Confessions of a longhair

Everyone at work was wondering why my hair was getting so long. I don’t have much hair to start with and I savor every strand, so when I see gray hairs on my collar, in the sink and on the pillow, I start to panic, I start to hyperventilate. Hand me my paper bag.

It’s almost as troubling as getting my quarterly 401(k) report, only to learn it’s headed in the wrong direction because I got too greedy or too cautious, all of which means I’ll be working until I’m 80 in the lumberyard or car wash or wherever Baby Boomers are sent during their sunset years.

“Don’t you think you need a haircut?” someone asked. “This is a professional work environment with high standards in grooming and integrity, and you’re starting to look Bernie Sanders on a bad hair day or one of those retreads from the ’60s who has no hair on top and ties what he has in a creepy ponytail.”
My question is this: If women in Manhattan can wear flip-flops to the office, why can’t bald Baby Boomers have ponytails? No need to answer that.

“It looks like you’re going through a mid-life crisis.”

“Been there. Done that. Twice, maybe three times, already.”

The truth is I’d love to get a haircut but I can’t. I can’t because my wife, who also happens to be my personal groomer, isn’t talking to me because I did something wrong although I’m not sure what it was. At any one time in a 24-hour period, most wives aren’t talking to their husbands. This is known as the notorious “silent treatment,” where you have to guess what you did wrong, and when you finally figure it out, your first response is “What’s so wrong with that?”
This complicates things because my wife, Sandy, can’t separate our business relations from our conjugal relations, so I asked her, “What would happen if, say, Bill and Hillary Clinton had a fight and he refused to make a campaign appearance for her?”

Whenever my wife refuses to cut my hair, I make an appointment at the salon. Believe me, there’s nothing worse than a bald guy being surrounded by women who are obviously wondering, “What’s this guy with no hair doing here?”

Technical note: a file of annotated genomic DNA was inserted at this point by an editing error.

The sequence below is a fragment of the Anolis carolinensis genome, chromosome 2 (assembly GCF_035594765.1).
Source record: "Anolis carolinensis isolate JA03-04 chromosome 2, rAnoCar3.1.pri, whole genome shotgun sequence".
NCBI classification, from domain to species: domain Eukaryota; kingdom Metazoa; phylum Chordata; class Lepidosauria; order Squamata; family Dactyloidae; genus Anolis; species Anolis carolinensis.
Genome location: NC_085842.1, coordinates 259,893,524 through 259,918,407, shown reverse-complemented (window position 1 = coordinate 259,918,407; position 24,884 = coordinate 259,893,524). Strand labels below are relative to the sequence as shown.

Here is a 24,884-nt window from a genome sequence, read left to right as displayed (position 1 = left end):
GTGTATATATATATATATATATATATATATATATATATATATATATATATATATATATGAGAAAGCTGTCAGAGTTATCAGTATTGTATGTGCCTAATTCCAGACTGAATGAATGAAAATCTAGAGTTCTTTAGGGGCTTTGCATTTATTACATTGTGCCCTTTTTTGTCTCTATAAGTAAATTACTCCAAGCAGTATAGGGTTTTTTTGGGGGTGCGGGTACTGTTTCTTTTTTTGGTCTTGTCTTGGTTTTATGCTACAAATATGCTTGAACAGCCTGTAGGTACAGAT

The truth is my wife has been cutting my hair for years, so I try to be extra special nice when I know I’m going to need a haircut, just in case. She does a great job (I’m trying to be extra special nice) even though she tends to get carried away and cut off too much. Nevertheless, her handiwork is better than any barber I’ve gone to. Plus, I don’t have to tip her, although that may change soon.

When people hear this story, they think I grew up in a home where my mother put a bowl on my head and cut around it with a pair of clippers until I came out looking like a 9-year-old Homer Simpson.
Actually, I went to a barber named Andy, who cut every kid’s hair the same way, back before razor cuts, blow-drying and $200 styling.

His so-called “style” was nouveau 1950s, all-American boy, with short sideburns, a zip on top and just enough in the front for a little wave if you were lucky. If you were unlucky, you came out looking like Ted Cruz at 8, or you got Andy’s Parris Island special, which made you look like a Marine recruit the first day on the job.

In those days, you were either a Brylcreem guy or a Vitalis man. We used Brylcreem. “A little dab’ll do ya. Use more only if you dare. But watch out, the gals will all pursue you. They love to run their fingers through your hair!” The only problem was their fingers came out greasy.
Vitalis tonic, on the other hand, froze your hair in place like paper mache, which let you fashion cool waves and duck tails, but if a girl tried to run her fingers through your hair, they stuck to your head.

My wife has a very unorthodox styling technique that she probably read about in Popular Mechanics or Vogue. She pulls out a chuck of hair, measures it and then cuts. She does this all around my head to ensure it’s the same length, and she agonizes if one section is a millimeter longer than the other … and keeps cutting until she gets it right, by which time it’s so perfect I look like a bald Anna Wintour.

I once foolishly said, “Andy never cut my hair like this.” To which she promptly responded, “Then go see Andy or cut it yourself.” End of discussion.

Contact Joe Pisani at